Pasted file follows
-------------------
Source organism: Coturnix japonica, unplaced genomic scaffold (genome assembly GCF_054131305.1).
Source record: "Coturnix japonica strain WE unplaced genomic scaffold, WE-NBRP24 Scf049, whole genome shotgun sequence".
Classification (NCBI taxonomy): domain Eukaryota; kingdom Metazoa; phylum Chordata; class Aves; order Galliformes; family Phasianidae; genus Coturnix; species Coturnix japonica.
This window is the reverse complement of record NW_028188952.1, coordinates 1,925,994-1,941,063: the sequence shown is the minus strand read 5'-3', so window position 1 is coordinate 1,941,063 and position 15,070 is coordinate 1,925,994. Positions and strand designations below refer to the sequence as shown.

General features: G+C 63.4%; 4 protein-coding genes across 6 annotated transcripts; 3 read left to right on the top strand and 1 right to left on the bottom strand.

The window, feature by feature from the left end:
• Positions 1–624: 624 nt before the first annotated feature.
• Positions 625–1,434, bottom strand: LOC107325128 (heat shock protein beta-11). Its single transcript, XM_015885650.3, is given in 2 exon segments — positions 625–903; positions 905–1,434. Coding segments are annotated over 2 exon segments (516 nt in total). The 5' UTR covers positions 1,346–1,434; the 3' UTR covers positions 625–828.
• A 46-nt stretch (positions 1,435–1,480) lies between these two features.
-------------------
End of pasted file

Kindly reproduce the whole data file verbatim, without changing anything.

Source organism: Coturnix japonica, unplaced genomic scaffold (genome assembly GCF_054131305.1).
Source record: "Coturnix japonica strain WE unplaced genomic scaffold, WE-NBRP24 Scf049, whole genome shotgun sequence".
Classification (NCBI taxonomy): domain Eukaryota; kingdom Metazoa; phylum Chordata; class Aves; order Galliformes; family Phasianidae; genus Coturnix; species Coturnix japonica.
This window is the reverse complement of record NW_028188952.1, coordinates 1,925,994-1,941,063: the sequence shown is the minus strand read 5'-3', so window position 1 is coordinate 1,941,063 and position 15,070 is coordinate 1,925,994. Positions and strand designations below refer to the sequence as shown.

General features: G+C 63.4%; 4 protein-coding genes across 6 annotated transcripts; 3 read left to right on the top strand and 1 right to left on the bottom strand.

The window, feature by feature from the left end:
• Positions 1–624: 624 nt before the first annotated feature.
• Positions 625–1,434, bottom strand: LOC107325128 (heat shock protein beta-11). Its single transcript, XM_015885650.3, is given in 2 exon segments — positions 625–903; positions 905–1,434. Coding segments are annotated over 2 exon segments (516 nt in total). The 5' UTR covers positions 1,346–1,434; the 3' UTR covers positions 625–828.
• A 46-nt stretch (positions 1,435–1,480) lies between these two features.